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A bunion is a bony lump or deformity that forms on the side of the big toe. It happens when the joint of the big toe grows sideways. This pushes the bones of the big toe towards the smaller toes.

Bunions can cause pain. There are ways to ease the pain but only surgery can remove the bunion and correct the deformity.

Check if you have a bunion

Brown feet with hard lumps on the side of the feet at the base of the big toes
A bunion is a hard lump on the side of your feet, by your big toe.
Right foot with lump at base of big toe and the big toe is pointing in towards the other toes
Your big toe may point towards your other toes.
Right foot with lump at base of big toe and the skin looks hard and red
The skin over the lump is usually hard, red or swollen.

You may also have pain along the side or bottom of your feet. This is usually worse when wearing shoes and walking.

If you're not sure it's a bunion

A bunion can have similar symptoms to:

  • gout - red, hot, swollen skin over the affected joint and pain that comes and goes
  • arthritis - aching, swollen and stiff joints that usually feel worse in the morning
  • broken toe - pain, bruising and swelling after hurting your toe

Non-urgent advice: Speak to a GP if:

  • you are not sure it's a bunion

How you can ease bunion pain

You cannot get rid of bunions yourself or stop them getting worse.

But there are things you can do to relieve pain.


  • wear wide shoes with a low heel

  • hold an ice pack or a bag of frozen peas wrapped in a tea towel to the bunion for up to 5 minutes at a time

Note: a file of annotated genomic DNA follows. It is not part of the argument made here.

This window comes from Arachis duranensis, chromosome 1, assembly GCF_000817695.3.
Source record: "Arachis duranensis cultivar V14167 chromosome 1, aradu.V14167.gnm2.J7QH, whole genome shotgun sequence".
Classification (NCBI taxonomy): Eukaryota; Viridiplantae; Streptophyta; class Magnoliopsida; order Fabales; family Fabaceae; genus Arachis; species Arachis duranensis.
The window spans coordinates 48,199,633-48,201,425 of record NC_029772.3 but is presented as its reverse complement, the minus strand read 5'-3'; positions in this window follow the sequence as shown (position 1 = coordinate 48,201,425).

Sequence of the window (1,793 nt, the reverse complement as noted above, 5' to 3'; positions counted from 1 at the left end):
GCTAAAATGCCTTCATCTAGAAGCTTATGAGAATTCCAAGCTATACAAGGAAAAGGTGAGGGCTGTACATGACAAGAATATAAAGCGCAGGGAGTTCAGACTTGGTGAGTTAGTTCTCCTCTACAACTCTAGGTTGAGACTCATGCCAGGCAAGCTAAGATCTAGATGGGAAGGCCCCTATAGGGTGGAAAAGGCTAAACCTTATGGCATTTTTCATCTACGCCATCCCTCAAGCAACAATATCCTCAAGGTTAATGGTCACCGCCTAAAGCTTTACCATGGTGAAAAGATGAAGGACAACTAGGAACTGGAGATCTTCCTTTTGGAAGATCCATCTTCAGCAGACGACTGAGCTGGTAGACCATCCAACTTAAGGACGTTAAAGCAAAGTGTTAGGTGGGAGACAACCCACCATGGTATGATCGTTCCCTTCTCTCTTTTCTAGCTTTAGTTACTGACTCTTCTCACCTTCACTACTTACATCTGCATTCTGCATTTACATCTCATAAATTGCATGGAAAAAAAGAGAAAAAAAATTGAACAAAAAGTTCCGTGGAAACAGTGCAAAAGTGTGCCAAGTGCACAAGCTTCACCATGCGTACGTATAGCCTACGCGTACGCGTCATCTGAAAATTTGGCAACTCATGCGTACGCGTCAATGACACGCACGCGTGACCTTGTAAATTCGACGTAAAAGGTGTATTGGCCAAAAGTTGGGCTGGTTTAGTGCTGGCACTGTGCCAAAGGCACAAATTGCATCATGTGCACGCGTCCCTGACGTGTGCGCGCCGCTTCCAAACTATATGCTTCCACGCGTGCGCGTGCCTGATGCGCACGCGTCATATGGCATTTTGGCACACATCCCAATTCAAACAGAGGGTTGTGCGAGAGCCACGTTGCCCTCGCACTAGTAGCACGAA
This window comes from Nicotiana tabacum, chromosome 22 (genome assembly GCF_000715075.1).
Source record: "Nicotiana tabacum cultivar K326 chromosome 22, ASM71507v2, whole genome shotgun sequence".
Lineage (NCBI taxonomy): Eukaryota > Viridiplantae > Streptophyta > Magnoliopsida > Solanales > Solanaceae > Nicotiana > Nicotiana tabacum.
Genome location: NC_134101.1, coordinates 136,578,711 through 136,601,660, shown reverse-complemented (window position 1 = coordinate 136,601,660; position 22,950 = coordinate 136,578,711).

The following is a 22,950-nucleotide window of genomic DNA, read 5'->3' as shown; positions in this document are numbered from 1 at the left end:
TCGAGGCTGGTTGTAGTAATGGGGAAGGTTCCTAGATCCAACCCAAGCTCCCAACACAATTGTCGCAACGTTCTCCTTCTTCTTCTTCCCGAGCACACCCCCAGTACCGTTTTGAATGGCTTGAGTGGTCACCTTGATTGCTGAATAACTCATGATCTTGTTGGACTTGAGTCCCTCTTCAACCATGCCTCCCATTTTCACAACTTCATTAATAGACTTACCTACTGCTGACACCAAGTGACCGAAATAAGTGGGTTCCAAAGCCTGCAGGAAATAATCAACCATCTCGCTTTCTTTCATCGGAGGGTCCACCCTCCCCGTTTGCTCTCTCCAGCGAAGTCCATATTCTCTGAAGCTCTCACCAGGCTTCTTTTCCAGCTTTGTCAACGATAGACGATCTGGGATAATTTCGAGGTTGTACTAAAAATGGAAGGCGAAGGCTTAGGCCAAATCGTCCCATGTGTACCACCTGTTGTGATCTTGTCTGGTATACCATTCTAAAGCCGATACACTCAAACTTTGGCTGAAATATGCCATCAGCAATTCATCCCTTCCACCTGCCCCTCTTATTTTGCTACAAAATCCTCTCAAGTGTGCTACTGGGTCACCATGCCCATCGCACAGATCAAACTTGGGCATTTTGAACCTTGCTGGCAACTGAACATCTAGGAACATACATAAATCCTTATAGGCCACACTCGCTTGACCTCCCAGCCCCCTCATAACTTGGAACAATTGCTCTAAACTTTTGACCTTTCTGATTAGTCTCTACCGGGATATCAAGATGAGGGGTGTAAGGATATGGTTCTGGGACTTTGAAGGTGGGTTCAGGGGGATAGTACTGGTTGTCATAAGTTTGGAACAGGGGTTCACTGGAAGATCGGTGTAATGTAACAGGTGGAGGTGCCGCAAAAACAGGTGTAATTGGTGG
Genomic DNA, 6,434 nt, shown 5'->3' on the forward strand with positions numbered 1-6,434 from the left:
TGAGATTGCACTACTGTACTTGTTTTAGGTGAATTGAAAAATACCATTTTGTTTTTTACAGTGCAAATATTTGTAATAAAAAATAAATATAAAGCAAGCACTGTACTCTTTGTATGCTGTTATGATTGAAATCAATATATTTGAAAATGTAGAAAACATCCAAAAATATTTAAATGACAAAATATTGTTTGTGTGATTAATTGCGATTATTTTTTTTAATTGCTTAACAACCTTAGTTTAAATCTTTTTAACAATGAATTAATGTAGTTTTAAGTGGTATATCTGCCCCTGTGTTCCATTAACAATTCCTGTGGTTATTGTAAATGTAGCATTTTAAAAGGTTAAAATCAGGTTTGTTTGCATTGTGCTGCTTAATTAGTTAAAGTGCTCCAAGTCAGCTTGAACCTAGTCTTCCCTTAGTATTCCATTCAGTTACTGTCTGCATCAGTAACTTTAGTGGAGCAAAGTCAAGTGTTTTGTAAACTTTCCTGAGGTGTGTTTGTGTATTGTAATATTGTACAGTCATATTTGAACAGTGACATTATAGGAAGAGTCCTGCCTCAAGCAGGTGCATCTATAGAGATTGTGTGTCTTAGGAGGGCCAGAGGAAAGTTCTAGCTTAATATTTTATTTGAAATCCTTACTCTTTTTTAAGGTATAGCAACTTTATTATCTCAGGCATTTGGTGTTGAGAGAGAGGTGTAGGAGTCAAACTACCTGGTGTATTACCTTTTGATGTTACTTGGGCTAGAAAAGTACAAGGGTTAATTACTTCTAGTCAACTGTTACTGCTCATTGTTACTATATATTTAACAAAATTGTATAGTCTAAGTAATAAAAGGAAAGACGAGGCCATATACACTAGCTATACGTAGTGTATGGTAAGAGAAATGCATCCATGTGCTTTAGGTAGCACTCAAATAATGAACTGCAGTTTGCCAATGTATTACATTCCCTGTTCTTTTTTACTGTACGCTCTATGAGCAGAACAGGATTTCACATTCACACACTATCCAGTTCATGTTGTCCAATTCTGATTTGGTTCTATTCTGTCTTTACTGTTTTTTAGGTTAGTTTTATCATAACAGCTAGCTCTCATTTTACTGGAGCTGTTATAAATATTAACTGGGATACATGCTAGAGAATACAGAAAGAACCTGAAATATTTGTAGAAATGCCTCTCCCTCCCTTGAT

• try bunion pads - you can get these in pharmacies to stop your bunion rubbing against your shoes

  • ask your pharmacist about medicines that can help

  • take paracetamol or ibuprofen

  • stretch your calf muscles

  • try to lose weight if you're overweight

  • avoid wearing high heels, or tight pointy shoes

Non-urgent advice: Speak to a GP if:

  • the pain has not improved after trying home treatments for a few weeks
  • the pain is stopping you doing your normal activities
  • your bunions are getting worse
  • you also have diabetes - foot problems can be more serious

Treatments from a GP or podiatrist

A GP or podiatrist can tell you:

  • what you can do to ease your symptoms
  • how to reduce bunion pain using insoles, toe spacers and toe supports

Surgery for bunions

A GP may refer you to a surgeon if your bunion is very painful or is having a big effect on your life.

Surgery is not done just to improve how your feet look.

Surgery is the only way to remove a bunion and correct any deformity.

How surgery is done

The most common operation for bunions is an osteotomy.

An osteotomy involves:

  1. Making a small cut in the skin over your big toe.
  2. Cutting or scraping away the bunion.
  3. Straightening your toe bone.
  4. Fixing your toe bone in place with metal screws or staples put under your skin. These are often left in permanently.

Surgery is usually done when you're asleep under general anaesthetic.

Most people go home the same day.

It can take a while to recover from surgery.

You'll usually need to:

  • stay off your feet as much as possible for at least 2 weeks
  • avoid driving for 6 to 8 weeks
  • stay off work for 6 to 12 weeks
  • avoid sports for up to 6 months

After surgery:

  • your toes might be weaker or stiffer than before
  • your toes may not be perfectly straight
  • your feet might still be slightly wide, so you may still need wide-fitting shoes

Bunions sometimes come back after surgery.

Page last reviewed: 21 June 2023
Next review due: 21 June 2026

This project has received funding from the Government of Ireland’s Sláintecare Integration Fund 2019 under Grant Agreement Number 123.